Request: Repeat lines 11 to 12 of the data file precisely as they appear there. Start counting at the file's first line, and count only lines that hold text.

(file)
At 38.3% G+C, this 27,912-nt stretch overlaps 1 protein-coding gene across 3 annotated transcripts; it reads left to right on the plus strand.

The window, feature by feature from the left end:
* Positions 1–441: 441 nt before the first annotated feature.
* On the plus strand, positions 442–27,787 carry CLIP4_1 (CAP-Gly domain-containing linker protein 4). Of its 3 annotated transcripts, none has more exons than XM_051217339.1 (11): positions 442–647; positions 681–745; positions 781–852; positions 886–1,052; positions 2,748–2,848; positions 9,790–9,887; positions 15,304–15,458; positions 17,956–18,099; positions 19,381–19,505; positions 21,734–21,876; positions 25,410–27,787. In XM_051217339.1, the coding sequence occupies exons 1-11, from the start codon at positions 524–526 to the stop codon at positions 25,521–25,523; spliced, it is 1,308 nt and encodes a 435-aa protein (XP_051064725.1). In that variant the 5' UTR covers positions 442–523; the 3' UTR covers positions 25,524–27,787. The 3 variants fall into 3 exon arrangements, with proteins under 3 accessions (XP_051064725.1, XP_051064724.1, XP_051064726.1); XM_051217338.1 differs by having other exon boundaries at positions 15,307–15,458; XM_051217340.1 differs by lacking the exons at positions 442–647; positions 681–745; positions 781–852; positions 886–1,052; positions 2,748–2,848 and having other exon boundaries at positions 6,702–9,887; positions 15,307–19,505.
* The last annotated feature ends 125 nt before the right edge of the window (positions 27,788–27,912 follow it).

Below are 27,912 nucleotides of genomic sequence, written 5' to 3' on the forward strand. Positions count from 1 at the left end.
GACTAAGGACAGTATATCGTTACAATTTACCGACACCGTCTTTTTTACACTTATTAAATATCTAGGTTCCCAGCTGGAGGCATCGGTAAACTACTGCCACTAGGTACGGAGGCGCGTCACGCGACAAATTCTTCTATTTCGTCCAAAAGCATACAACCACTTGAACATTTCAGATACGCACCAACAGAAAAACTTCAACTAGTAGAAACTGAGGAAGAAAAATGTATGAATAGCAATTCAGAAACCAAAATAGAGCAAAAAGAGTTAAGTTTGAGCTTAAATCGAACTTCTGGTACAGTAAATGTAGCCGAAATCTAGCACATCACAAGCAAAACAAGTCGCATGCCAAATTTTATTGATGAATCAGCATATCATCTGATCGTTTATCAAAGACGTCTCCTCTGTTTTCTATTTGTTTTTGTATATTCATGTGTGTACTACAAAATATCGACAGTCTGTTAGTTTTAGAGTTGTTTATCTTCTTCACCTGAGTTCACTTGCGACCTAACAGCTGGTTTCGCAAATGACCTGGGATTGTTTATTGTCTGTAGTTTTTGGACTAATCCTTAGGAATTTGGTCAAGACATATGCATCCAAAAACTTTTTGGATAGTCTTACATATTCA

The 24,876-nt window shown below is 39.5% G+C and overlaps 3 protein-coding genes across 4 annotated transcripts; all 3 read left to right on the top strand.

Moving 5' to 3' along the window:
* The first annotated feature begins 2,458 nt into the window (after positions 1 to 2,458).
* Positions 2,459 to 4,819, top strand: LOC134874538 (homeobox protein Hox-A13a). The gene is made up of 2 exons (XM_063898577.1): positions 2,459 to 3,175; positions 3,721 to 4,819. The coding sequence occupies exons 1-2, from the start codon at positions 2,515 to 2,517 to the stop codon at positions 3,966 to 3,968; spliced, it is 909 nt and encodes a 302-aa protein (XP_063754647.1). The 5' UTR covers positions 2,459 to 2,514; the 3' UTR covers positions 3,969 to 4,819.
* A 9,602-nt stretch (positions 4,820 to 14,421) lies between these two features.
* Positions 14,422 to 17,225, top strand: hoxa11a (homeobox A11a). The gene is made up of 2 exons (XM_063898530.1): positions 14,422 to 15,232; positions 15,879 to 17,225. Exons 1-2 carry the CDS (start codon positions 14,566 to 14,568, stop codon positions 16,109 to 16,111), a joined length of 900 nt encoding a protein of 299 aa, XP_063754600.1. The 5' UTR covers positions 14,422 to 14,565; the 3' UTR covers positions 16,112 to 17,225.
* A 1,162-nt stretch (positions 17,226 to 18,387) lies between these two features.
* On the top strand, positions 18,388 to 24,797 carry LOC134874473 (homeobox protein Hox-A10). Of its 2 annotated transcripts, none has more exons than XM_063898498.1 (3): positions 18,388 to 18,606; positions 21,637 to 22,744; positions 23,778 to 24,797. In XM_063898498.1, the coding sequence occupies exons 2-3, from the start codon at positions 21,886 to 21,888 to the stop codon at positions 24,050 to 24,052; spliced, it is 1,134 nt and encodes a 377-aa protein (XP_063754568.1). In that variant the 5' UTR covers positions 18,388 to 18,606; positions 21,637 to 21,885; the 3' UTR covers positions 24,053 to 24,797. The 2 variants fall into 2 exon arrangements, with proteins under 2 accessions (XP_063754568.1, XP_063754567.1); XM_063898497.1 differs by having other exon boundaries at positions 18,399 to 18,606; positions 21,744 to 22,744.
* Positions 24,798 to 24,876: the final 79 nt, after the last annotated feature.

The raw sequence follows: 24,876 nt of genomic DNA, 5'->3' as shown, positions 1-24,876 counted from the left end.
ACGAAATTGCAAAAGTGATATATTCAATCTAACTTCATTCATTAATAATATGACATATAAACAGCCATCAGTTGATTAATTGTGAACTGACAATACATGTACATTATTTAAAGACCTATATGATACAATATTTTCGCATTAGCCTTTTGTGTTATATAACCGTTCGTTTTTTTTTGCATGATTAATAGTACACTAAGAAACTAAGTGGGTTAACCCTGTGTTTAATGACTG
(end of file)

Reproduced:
* Positions 2,459 to 4,819, top strand: LOC134874538 (homeobox protein Hox-A13a). The gene is made up of 2 exons (XM_063898577.1): positions 2,459 to 3,175; positions 3,721 to 4,819. The coding sequence occupies exons 1-2, from the start codon at positions 2,515 to 2,517 to the stop codon at positions 3,966 to 3,968; spliced, it is 909 nt and encodes a 302-aa protein (XP_063754647.1). The 5' UTR covers positions 2,459 to 2,514; the 3' UTR covers positions 3,969 to 4,819.
* A 9,602-nt stretch (positions 4,820 to 14,421) lies between these two features.